Wilco Play “Deeper Down”

Wilco_(The_Album)_coverListen to this track by Chicagoan progressive pop-rock sextet Wilco. It’s “Deeper Down”, a gem of a song as it appeared on their 2009 album Wilco (The Album), their sixth LP.

At this point in their arc, the band as led by frontman and head writer Jeff Tweedy had drifted away from the more abrasive and experimental textures they had established at the beginning of that decade. In their place, they added more vintage AM/FM radio textures and more accessible song structures. But at the same time, the proficiency in the playing and in the arrangements were on another level from their past output. Thematically speaking, there was certainly a lot going on that was not traditional for rock songwriting.

In “Deeper Down”, and using various strains of rock music, particularly progressive rock, Tweedy takes on a subject that writers of all stripes have taken on for thousands of years; the mystery of life itself. Of course in this song, he goes one better. He doesn’t try to solve it. Read more

Wilco Performs ‘Poor Places’ From Yankee Hotel Foxtrot

yankee_hotel_foxtrot_front_coverListen to this track from once alt-country heroes turned avant-pop trailblazers Wilco.  It’s ‘Poor Places’ as taken from their sublime, and notoriously tense  2002 album Yankee Hotel Foxtrot.  This was an album that the band’s label financed, hated, and shelved, only to have it picked up by a sister label and released to acclaim.  The company that owned both labels bought it twice, effectively.  And Wilco moved from one level to the next artistically.

Before this record and this song was released, the group had explored sonic territory that ranged from classic rock, to country rock, to power pop.  The release that gained them traction with the music press after their 1995 debut A.M, was 1996’s Being There set them up as roots rockers with a dash of Exile On Main Street-era Stones.  Another fine showing was 1999’s Summerteeth which showcased leader Jeff Tweedy’s gift for pop hooks.  But, by the time this record was in progress, Tweedy’s wandering musical eye was straying into new territory, with electronic effects and noise being more prominent in his choice of sonic variation.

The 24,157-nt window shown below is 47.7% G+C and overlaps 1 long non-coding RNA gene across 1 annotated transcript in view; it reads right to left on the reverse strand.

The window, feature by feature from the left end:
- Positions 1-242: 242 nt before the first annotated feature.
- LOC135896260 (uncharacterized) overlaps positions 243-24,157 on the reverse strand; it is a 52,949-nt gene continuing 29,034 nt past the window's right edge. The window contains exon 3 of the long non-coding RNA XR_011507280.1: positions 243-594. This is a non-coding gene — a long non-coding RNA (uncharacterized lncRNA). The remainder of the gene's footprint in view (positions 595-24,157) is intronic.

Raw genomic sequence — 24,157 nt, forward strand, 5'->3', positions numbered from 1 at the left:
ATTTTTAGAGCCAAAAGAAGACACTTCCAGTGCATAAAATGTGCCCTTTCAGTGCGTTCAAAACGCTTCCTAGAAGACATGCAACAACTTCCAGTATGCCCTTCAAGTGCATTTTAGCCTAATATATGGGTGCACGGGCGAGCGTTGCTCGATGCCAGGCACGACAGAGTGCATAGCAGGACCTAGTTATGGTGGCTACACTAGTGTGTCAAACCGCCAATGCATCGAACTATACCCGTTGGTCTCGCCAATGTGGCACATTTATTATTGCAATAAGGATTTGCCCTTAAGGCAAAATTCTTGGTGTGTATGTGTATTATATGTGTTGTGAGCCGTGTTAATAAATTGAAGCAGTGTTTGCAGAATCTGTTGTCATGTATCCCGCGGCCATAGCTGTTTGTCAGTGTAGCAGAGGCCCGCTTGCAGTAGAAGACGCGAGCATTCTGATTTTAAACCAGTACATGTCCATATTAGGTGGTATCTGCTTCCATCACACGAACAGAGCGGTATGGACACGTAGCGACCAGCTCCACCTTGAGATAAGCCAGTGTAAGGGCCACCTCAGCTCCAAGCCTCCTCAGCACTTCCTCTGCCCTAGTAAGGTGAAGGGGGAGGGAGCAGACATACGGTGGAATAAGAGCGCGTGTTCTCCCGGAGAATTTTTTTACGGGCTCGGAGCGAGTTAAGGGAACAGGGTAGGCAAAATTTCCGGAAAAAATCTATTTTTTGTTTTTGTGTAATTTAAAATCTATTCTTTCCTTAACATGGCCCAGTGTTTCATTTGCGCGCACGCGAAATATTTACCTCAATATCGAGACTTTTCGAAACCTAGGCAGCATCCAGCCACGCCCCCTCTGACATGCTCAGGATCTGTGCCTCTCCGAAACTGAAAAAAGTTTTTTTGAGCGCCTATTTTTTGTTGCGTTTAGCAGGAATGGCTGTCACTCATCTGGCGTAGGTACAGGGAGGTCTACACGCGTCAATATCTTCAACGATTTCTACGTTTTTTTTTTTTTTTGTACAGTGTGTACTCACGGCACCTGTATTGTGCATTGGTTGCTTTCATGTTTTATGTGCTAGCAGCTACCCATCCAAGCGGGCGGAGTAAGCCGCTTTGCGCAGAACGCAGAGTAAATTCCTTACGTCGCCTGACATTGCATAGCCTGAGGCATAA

Fellow Wilco-ite Jay Bennett purportedly objected to Tweedy’s lack of traditional rock-pop focus, which caused tensions while the album was being made.  This caused an irreparable rift within the group, and Bennett was dismissed, along with drummer Ken Coomer who was also fired in order to bring in a new drummer more suited to Tweedy’s vision, Glen Kotche. The tensions between band members can be easily seen in the film I Am Trying to Break Your Heart, which documented Wilco as a touring band, and showcased this era of their storied journey as a musical unit.

Further, and as previously stated, Reprise which is owned by Warner Music Group refused to release it when it was completed in 2001.  Later, Wilco was dropped from their roster during a switch over in label management.  This forced the band to offer the album on their website after having secured the rights from Reprise.

But when the band was signed with another label later on, Nonesuch (also owned by the Warner Music Group), that label released it.  It was critically lauded, and everyone bought it.  It is, to date, their best-selling album, helped along in part by Wilco’s free streaming of the record on their site to allow fans to sample it.  And Warner paid for it twice.

The thing about it, and which is perfectly framed in this song ‘Poor Places’, is that it is both a well-crafted pop record, and something of a challenge to the ear as well.  In the wake of Radiohead’s Kid A, which was something of a touchstone to many bands rethinking their directions at the time, I think record labels were forced outside of their comfort zones quite a bit too. There are some real angular moments on the album, which may or may not be the reason Reprise balked at releasing it.  But, there are also some breathtaking melodic ideas which are brilliantly realized that make me wonder what the label bosses were thinking when they shelved it.

With this song, you’re getting the gift for melody that Tweedy had always demonstrated. But, you’re also getting the unexpected, the noise, the chaos which kind of works its way in and out of the otherwise delicate pop song.  And I love that tinkly piano bit that precedes the noise, and the austere British voice reciting the phoenetic (why isn’t that word spelled the way it sounds?) alphabet.  It is haunting, with depths that few bands ever reach while maintaining a tension between accessibility and experimentalism.